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RE: compiler directives; (was: Re: cheerful static typing (was: A

>    From: Dorai Sitaram <ds26@gte.com>
>    Date: Thu, 10 Jan 2002 12:20:38 -0500 (EST)
>    ...
>    I really don't have a problem with compiler directives
>    being treated as lang constructs.  It is the other-way
>    smudging, ie, all lang constructs are compiler
>    directives (which was what was suggested here)
>    that strikes me as requiring some more persuasion.  I
>    mean, is `set!' really a compiler directive?  Is
>    `lambda' a compiler directive (an Ultimate Compiler
>    Directive even)?  I don't see that yet.
> Here is a more interesting case: is a Lisp macro
> definition a compiler directive?
> --Guy

I would answer no, but simply by (my own?) definition: the nature of Lisp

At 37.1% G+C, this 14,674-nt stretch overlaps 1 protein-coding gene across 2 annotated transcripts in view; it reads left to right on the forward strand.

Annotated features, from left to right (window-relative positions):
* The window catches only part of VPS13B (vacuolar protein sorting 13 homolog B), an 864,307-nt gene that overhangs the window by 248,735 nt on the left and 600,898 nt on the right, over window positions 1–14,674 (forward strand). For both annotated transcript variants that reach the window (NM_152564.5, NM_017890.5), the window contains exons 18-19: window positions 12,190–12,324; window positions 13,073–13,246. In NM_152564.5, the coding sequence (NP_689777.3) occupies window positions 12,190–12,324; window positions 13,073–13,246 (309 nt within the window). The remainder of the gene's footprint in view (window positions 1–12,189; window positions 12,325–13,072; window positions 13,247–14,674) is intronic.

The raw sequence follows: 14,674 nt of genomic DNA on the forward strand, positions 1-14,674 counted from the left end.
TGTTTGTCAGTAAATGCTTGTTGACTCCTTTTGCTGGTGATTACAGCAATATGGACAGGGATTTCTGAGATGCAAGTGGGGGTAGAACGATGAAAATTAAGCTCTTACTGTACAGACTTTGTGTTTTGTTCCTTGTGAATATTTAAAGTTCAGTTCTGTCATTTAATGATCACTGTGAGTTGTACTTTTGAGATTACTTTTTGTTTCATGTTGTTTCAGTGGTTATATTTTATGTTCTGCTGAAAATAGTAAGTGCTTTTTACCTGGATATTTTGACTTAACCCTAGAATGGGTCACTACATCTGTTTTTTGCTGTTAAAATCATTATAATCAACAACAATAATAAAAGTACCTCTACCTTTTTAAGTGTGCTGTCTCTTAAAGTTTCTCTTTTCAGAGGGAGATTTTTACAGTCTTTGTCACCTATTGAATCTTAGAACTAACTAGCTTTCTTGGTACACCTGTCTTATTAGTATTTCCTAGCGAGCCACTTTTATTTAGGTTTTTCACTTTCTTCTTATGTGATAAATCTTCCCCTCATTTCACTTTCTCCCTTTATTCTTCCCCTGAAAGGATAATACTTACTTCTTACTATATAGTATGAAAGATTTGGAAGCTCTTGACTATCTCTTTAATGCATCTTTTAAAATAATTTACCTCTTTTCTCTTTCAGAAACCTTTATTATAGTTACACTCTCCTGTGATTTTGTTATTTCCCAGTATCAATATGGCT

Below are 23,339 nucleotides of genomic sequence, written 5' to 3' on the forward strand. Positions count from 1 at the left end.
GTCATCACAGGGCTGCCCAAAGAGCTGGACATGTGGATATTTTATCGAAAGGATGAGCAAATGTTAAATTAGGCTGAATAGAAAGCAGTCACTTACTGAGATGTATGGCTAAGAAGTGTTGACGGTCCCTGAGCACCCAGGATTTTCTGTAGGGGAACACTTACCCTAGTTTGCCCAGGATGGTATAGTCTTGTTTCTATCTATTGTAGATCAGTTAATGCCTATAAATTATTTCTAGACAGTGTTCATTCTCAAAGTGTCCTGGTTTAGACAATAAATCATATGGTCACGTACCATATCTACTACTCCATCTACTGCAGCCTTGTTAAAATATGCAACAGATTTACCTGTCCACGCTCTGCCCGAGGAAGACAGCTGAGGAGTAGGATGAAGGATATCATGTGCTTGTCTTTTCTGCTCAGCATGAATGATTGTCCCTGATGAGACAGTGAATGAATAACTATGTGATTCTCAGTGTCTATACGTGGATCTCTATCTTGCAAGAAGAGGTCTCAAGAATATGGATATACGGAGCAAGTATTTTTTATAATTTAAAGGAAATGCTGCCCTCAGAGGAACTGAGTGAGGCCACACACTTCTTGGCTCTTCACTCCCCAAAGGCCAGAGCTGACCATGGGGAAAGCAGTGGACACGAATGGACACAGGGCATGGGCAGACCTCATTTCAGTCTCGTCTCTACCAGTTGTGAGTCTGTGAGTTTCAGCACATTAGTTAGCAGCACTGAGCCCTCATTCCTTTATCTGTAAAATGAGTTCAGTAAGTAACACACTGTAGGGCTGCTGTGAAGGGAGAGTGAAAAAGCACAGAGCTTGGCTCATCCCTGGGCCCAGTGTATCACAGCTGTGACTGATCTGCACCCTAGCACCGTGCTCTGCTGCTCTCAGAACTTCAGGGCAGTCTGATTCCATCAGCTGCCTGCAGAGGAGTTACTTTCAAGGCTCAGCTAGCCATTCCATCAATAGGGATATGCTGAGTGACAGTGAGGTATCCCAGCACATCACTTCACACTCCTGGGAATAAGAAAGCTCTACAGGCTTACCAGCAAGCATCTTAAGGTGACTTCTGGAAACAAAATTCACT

macros is quite clearly defined, and it makes sense to exclude them from the
definition of compiler directive.  Both are "executed" at compile time, and
both can affect the generated code, but their purpose seems different enough
to make a distinction between the two, and it seems possible to make that
distinction clearly in practice.

It seems to me a problem arises when you try to come up with a sweeping
general definition which says something like "a compiler directive is
something that executes at compile time" - anything like that is going to be
too broad and fuzzy to be useful.  That doesn't mean that the family of
things that happen at compile time can't usefully be distinguished from each
other, though; it just means that the definition of compiler directive has
to specifically exclude things that might otherwise be considered compiler
directives, but aren't, cuz they're just not! ;)